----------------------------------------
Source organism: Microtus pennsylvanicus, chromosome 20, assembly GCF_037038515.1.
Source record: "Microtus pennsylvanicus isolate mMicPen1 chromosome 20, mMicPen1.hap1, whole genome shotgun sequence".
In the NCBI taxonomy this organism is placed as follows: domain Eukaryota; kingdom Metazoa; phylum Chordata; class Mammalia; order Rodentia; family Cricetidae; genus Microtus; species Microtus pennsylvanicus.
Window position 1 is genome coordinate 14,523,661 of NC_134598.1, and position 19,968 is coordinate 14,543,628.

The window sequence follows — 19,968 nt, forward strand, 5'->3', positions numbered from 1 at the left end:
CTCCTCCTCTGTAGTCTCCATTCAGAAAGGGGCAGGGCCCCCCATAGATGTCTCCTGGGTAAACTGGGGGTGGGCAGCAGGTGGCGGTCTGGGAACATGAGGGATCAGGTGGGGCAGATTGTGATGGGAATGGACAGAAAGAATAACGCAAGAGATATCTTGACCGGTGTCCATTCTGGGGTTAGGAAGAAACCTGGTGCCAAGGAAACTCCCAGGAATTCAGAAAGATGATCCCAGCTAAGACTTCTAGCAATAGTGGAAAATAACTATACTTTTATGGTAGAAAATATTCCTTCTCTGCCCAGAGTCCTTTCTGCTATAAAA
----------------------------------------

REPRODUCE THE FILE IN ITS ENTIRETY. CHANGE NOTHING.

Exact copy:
Source organism: Microtus pennsylvanicus, chromosome 20, assembly GCF_037038515.1.
Source record: "Microtus pennsylvanicus isolate mMicPen1 chromosome 20, mMicPen1.hap1, whole genome shotgun sequence".
In the NCBI taxonomy this organism is placed as follows: domain Eukaryota; kingdom Metazoa; phylum Chordata; class Mammalia; order Rodentia; family Cricetidae; genus Microtus; species Microtus pennsylvanicus.
Window position 1 is genome coordinate 14,523,661 of NC_134598.1, and position 19,968 is coordinate 14,543,628.

The window sequence follows — 19,968 nt, forward strand, 5'->3', positions numbered from 1 at the left end:
CTCCTCCTCTGTAGTCTCCATTCAGAAAGGGGCAGGGCCCCCCATAGATGTCTCCTGGGTAAACTGGGGGTGGGCAGCAGGTGGCGGTCTGGGAACATGAGGGATCAGGTGGGGCAGATTGTGATGGGAATGGACAGAAAGAATAACGCAAGAGATATCTTGACCGGTGTCCATTCTGGGGTTAGGAAGAAACCTGGTGCCAAGGAAACTCCCAGGAATTCAGAAAGATGATCCCAGCTAAGACTTCTAGCAATAGTGGAAAATAACTATACTTTTATGGTAGAAAATATTCCTTCTCTGCCCAGAGTCCTTTCTGCTATAAAA